Download for free:Download PDF
- Paperback 2672-2313
- e-ISSN 2672-2305
The role of tannin on ruminant production performance, reduction in enteric methane emission, and changes in rumen fatty acid profile were investigated. Specifically, the objectives were to screen and characterize common forage plants based on tannin and other chemical properties (Experiment 1), determine the rumen fermentation changes as affected by mixture of low and high tannin plants (Experiment 2), determine the effects of purified condensed and hydrolyzable tannins as feed additives on rumen fermentation and microbial population (Experiment 3), and determine the effect of tannin on the growth of beef cattle (Experiment 4).
In experiment 1, 27 tropical plant species were collected within Bogor, West Java, Indonesia, sampled and characterized for their chemical and nutritional composition. Rumen methane production and fatty acid (FA) profiles were analyzed. In experiment 2, 15 combinations of high and low tannin plants were prepared and subjected to in vitro gas production technique for measurement of methane emission and rumen fermentation parameters. In experiment 3, purified tannins were extracted from four high tannin plants, characterized into condensed or hydrolyzable tannins, and then used as feed additive to modulate methane emission and rumen microbial population structure in vitro. In experiment 4, 40 male Brahman cross cattle were divided into two experimental groups. The first group received a feedlot diet and the second group received a feedlot diet + chestnut tannin extract at 25 g/d.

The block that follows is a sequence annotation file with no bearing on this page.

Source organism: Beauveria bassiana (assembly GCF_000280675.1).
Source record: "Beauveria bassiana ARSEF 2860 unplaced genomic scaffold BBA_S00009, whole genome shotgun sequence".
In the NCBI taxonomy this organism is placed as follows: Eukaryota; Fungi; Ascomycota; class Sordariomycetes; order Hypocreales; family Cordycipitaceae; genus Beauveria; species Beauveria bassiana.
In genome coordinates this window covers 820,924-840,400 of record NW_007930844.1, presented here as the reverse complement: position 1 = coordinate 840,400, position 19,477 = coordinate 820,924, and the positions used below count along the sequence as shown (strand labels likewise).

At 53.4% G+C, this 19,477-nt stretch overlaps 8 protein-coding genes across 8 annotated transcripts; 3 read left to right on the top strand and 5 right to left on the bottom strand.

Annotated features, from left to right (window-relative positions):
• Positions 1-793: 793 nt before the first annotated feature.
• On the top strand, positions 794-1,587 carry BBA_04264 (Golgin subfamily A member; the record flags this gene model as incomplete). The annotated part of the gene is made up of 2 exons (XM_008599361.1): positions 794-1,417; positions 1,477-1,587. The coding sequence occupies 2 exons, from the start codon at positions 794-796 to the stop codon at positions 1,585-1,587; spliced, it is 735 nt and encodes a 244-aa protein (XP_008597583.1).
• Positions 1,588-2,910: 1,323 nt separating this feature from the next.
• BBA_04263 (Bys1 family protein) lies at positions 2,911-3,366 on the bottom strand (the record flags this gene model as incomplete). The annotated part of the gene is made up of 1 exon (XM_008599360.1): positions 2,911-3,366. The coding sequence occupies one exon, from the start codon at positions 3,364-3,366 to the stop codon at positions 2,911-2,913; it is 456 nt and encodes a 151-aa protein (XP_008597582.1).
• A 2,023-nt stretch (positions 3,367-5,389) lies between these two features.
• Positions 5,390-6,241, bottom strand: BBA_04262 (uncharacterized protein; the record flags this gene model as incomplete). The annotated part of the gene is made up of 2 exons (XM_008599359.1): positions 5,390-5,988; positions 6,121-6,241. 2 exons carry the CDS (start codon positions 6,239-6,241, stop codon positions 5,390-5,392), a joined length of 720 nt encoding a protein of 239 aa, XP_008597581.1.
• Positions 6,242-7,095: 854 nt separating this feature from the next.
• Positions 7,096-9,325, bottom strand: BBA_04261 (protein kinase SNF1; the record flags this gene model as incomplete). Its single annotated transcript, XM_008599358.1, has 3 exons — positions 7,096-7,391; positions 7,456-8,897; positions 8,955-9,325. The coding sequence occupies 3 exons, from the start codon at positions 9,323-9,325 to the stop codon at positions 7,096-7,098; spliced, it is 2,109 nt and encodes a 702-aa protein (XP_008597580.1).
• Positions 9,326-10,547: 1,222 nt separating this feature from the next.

Results revealed that plants rich in tannin have the property to mitigate methane emission. All phenolic fractions, i.e., non-tannin phenols, condensed tannins (CT), and hydrolyzable tannins (HT) appeared to contribute to suppressing CH4 formation as shown by negative correlations of the fractions in plants and CH4/total gas or CH4/digestible OM. Apart from decreasing CH4 emission linearly, combining plants rich in tannin with a high quality forage plant with negligible tannin provided additional benefits due to the presence of synergistic associative effects, which further decreased CH4. Incubation of tropical plants with additional linseed oil suggests the ability of plant tannin in modulating FA biohydrogenation by decelerating the process as indicated by lower disappearance of C18:3 n-3 and C18:2 n-6.
All tannin extracts decreased methane concentration either linearly or quadratically, but their magnitudes were different being greater for the HT than the CT, and correlated with their protein precipitation capacity. All purified HT and CT decreased total methanogen population. The addition of tannin at 25 g/d in the diet of crossbred Brahman cattle resulted in a 29.2 percent increase in growth rate from 1.20 kg/d to 1.55 kg/d. In conclusion, plant tannin in ruminant diet was able to modulate methanogenesis and fatty acid biohydrogenation and improve growth performance of cattle.